Saturday, March 12, 2011

Album Review: "Ready To Die" - The Notorious B.I.G. (1994)


Given that the anniversary of his death was just a few days ago (March 9th), I figured it would only be appropriate to review The Notorious B.I.G.'s debut album, Ready To Die, widely considered to be one of the greatest hip-hop records of all-time from an artist who is widely considered to be one of the greatest rappers of all-time.

Along with rappers such as Nas and the Wu-Tang Clan, Biggie helped revive the east coast rap scene in the mid 90s. Ready To Die's first single, "Juicy," took the hip-hop world by storm when it dropped in 1994, and from that point on, no one could wait to see what B.I.G. would do next. He did not disappoint, either, as his first LP was full of hit songs and flat-out sick tracks.

The Notorious B.I.G. began his rapping career after being released from prison in 1990. He put out a demo tape that garnered significant attention from notable people in the industry, and shortly after, he would hook up with Sean Combs, more popularly known (at that time, anyway) as Puff Daddy. Puffy then invented Bad Boy Records, and the blueprint for Ready To Die was laid out.

The anticipated album dropped in September of '94 to critical acclaim and exorbitant sales. Backed by "Juicy" and other singles such as "Big Poppa" and "One More Chance," Ready To Die was a smashing success on all fronts, and a long, promising career for Biggie looked imminent.

Of course, B.I.G. would proceed to complete only one more album (Life After Death) before his tragic murder in 1997. However, what he gave to hip-hop still resonates today, and it will never fail to keep doing so.


1. Intro

The fact that it's three-and-a-half minutes long might trick you into thinking this is an actual song, but it isn't. Next.

2. Things Done Changed
The first actual song features a heavily jazz-influenced beat by Fabian Hamilton, and The Notorious B.I.G. sounds very comfortable rapping over it. This track isn't anything spectacular, but make no mistake; it's still pretty solid, and a nice way to kick things off.

3. Gimme The Loot
I love the way Biggie goes back and forth in terms of the pitch of his voice on this cut, and the instrumental by Easy Mo Bee bangs something unbelievable. You will also see on this track why many feel that B.I.G. has the best flow of all-time. "Gimme The Loot" is certainly one of Ready To Die's strongest records.

4. Machine Gun Funk
"Machine Gun Funk" represents the second of four consecutive Easy Mo Bee-produced cuts, and much like "Gimme The Loot," it knocks, particularly when the sample of "Chief Rocka" by Lords Of The Underground surfaces on the hook. What is most impressive about this song, though, is how effortlessly Biggie flows over it. His line about getting "up in that ass like a wedgie" was pretty damn funny, too.

5. Warning
Easy Mo Bee's instrumental on "Warning" is extremely relaxed when compared to his beats on the previous two tracks, and it embodies a nice change of pace. That doesn't mean The Notorious B.I.G.'s content is exactly laid back, though, as he goes in on this with some of his more violent lyrics on the album. By now, you should notice that Biggie sounds equally good over slow instrumentals as he does over those of the fast-paced variety.

6. Ready To Die
I've gotta admit that I found the title track to be pretty boring. Sorry, but Easy Mo Bee's beat just puts me to sleep (and not in a good way).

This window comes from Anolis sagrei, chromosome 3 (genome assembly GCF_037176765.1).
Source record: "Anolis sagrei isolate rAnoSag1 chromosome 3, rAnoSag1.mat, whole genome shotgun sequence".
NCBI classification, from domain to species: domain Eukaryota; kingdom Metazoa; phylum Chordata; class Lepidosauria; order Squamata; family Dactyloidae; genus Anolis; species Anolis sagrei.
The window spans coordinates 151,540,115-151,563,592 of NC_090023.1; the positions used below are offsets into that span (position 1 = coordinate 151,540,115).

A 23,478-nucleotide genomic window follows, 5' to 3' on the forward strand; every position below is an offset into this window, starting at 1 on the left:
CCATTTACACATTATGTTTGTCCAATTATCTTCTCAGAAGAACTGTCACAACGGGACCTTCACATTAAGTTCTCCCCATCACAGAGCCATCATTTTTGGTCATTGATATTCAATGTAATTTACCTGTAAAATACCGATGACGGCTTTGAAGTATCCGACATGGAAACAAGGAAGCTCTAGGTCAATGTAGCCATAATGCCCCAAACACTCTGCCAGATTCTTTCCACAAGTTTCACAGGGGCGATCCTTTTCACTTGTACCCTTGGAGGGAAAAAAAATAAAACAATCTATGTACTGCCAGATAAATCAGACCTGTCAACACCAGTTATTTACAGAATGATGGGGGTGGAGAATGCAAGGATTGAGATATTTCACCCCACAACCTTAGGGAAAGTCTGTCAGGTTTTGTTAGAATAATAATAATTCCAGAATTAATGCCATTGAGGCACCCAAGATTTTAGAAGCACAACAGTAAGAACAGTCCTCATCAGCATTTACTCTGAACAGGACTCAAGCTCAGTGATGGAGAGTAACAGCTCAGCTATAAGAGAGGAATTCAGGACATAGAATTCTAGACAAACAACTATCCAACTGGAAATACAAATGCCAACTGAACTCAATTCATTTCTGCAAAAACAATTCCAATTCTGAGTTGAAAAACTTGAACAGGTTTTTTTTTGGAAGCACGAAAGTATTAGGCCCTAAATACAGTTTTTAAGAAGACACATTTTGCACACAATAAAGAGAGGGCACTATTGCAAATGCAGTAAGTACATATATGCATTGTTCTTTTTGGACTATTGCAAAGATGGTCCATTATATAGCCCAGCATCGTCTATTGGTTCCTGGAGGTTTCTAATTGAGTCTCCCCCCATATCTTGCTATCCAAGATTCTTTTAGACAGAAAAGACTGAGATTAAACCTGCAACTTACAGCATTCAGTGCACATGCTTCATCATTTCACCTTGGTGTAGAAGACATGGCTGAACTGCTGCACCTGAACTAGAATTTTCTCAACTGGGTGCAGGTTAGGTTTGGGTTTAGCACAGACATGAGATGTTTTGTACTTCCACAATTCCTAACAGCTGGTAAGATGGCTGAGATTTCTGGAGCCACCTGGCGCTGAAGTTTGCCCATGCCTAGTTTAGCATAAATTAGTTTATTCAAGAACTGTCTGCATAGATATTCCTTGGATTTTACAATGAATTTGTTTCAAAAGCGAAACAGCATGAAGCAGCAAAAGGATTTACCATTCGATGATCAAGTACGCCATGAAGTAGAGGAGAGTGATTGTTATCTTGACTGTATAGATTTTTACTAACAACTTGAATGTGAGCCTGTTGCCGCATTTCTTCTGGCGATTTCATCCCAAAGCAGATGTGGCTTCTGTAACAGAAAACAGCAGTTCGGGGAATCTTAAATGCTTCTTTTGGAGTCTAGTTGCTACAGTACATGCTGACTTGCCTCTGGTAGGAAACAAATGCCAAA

7. One More Chance
There are two remixes of this cut, and both are more well-known than the original. There is "Stay With Me" R&B remix, which I think sucks, and then the "Hip-Hop Remix" which I think is dope as all hell. As far as this original version? It's solid, but I prefer the "Hip-Hop Remix."

8. The What
"The What" is the only song on Ready To Die that features a credited guest artist: Method Man. What made this collaboration so interesting was that The Notorious B.I.G. had beef with the Wu-Tang Clan at the time, although most state that his problems were only with two-ninths of the Clan (Ghostface Killah and Raekwon). Anyway, Meth kills a simple but sick Easy Mo Bee beat. Biggie does his thing, too, but it's Johnny Blaze who steals the show and makes this cut the best song on the album.

9. Juicy
The hit single that put B.I.G. on the map. The liner notes say that the beat was produced by Puff Daddy and Jean Oliver, but it was later discovered that Pete Rock also played a role in crafting the instrumental, and that's no surprise, as the soulful instrumental definitely possesses a Pete Rock feel. The funny thing is I didn't like "Juicy" the first time I heard it, but it grew on me relatively quickly. This isn't the best song on the album or anything, but it's certainly an impressive piece of material, as Biggie's storytelling on this is just spectacular.

10. Everyday Struggle
The Bluez Brothers' instrumental is pretty damn good, and I particularly like the hard-hitting snares. The Notorious B.I.G.'s delivery on this is impeccable as he engages in some of the same type of vivid storytelling that he did on "Juicy."

11. Me & My Bitch
The only beat on the album that does not feature a sample. The Bluez Brothers produced this one, as well, and even with the lack of a sample, they do an adequate job, especially on the drums, as I just love the kicks on this. That said, the instrumental does become a bit boring after a while. I'm sure you can accurately guess what Biggie actually raps about on this song, too, so I don't really feel the need to explain it.

12. Big Poppa